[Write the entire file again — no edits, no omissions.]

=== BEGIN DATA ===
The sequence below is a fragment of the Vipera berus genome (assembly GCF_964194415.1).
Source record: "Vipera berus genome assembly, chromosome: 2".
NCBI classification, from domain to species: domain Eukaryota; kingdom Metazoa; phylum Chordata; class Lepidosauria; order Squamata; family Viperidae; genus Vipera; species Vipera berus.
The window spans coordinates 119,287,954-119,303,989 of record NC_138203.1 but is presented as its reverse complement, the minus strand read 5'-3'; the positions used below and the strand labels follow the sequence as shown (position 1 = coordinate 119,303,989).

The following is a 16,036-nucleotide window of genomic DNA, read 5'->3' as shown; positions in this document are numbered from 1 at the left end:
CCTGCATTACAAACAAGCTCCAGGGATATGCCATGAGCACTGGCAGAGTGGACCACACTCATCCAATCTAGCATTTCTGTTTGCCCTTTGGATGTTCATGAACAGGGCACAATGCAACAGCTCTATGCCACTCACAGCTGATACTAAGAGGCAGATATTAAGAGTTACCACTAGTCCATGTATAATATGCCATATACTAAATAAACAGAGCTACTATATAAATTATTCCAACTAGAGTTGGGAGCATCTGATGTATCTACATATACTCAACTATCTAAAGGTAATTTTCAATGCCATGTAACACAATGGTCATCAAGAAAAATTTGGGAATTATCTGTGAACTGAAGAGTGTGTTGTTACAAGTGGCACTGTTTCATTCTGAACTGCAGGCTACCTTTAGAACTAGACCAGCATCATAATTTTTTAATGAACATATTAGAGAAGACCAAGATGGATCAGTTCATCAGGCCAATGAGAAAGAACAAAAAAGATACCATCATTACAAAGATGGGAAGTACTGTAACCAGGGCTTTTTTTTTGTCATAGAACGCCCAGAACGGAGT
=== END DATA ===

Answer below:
The sequence below is a fragment of the Vipera berus genome (assembly GCF_964194415.1).
Source record: "Vipera berus genome assembly, chromosome: 2".
NCBI classification, from domain to species: domain Eukaryota; kingdom Metazoa; phylum Chordata; class Lepidosauria; order Squamata; family Viperidae; genus Vipera; species Vipera berus.
The window spans coordinates 119,287,954-119,303,989 of record NC_138203.1 but is presented as its reverse complement, the minus strand read 5'-3'; the positions used below and the strand labels follow the sequence as shown (position 1 = coordinate 119,303,989).

The following is a 16,036-nucleotide window of genomic DNA, read 5'->3' as shown; positions in this document are numbered from 1 at the left end:
CCTGCATTACAAACAAGCTCCAGGGATATGCCATGAGCACTGGCAGAGTGGACCACACTCATCCAATCTAGCATTTCTGTTTGCCCTTTGGATGTTCATGAACAGGGCACAATGCAACAGCTCTATGCCACTCACAGCTGATACTAAGAGGCAGATATTAAGAGTTACCACTAGTCCATGTATAATATGCCATATACTAAATAAACAGAGCTACTATATAAATTATTCCAACTAGAGTTGGGAGCATCTGATGTATCTACATATACTCAACTATCTAAAGGTAATTTTCAATGCCATGTAACACAATGGTCATCAAGAAAAATTTGGGAATTATCTGTGAACTGAAGAGTGTGTTGTTACAAGTGGCACTGTTTCATTCTGAACTGCAGGCTACCTTTAGAACTAGACCAGCATCATAATTTTTTAATGAACATATTAGAGAAGACCAAGATGGATCAGTTCATCAGGCCAATGAGAAAGAACAAAAAAGATACCATCATTACAAAGATGGGAAGTACTGTAACCAGGGCTTTTTTTTTGTCATAGAACGCCCAGAACGGAGT